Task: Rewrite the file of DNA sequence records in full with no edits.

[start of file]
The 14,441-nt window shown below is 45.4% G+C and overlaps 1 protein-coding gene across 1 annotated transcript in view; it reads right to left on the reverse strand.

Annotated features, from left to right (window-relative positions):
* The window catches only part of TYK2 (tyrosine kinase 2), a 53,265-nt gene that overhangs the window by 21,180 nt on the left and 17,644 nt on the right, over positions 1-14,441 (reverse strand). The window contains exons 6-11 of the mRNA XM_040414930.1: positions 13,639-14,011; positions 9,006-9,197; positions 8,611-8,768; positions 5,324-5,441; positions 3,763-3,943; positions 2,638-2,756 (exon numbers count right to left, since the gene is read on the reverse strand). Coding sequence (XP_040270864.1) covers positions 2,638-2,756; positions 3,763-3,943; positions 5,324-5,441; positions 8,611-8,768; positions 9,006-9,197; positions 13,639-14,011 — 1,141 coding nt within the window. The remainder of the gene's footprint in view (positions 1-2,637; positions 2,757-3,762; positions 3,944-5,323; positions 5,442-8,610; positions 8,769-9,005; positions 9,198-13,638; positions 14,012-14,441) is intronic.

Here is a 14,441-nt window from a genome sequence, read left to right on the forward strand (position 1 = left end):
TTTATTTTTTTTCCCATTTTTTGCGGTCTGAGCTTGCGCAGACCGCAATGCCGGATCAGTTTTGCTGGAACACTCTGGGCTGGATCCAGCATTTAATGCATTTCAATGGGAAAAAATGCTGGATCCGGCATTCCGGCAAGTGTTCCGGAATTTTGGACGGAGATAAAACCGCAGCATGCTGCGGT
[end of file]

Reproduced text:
The 14,441-nt window shown below is 45.4% G+C and overlaps 1 protein-coding gene across 1 annotated transcript in view; it reads right to left on the reverse strand.

Annotated features, from left to right (window-relative positions):
* The window catches only part of TYK2 (tyrosine kinase 2), a 53,265-nt gene that overhangs the window by 21,180 nt on the left and 17,644 nt on the right, over positions 1-14,441 (reverse strand). The window contains exons 6-11 of the mRNA XM_040414930.1: positions 13,639-14,011; positions 9,006-9,197; positions 8,611-8,768; positions 5,324-5,441; positions 3,763-3,943; positions 2,638-2,756 (exon numbers count right to left, since the gene is read on the reverse strand). Coding sequence (XP_040270864.1) covers positions 2,638-2,756; positions 3,763-3,943; positions 5,324-5,441; positions 8,611-8,768; positions 9,006-9,197; positions 13,639-14,011 — 1,141 coding nt within the window. The remainder of the gene's footprint in view (positions 1-2,637; positions 2,757-3,762; positions 3,944-5,323; positions 5,442-8,610; positions 8,769-9,005; positions 9,198-13,638; positions 14,012-14,441) is intronic.

Here is a 14,441-nt window from a genome sequence, read left to right on the forward strand (position 1 = left end):
TTTATTTTTTTTCCCATTTTTTGCGGTCTGAGCTTGCGCAGACCGCAATGCCGGATCAGTTTTGCTGGAACACTCTGGGCTGGATCCAGCATTTAATGCATTTCAATGGGAAAAAATGCTGGATCCGGCATTCCGGCAAGTGTTCCGGAATTTTGGACGGAGATAAAACCGCAGCATGCTGCGGT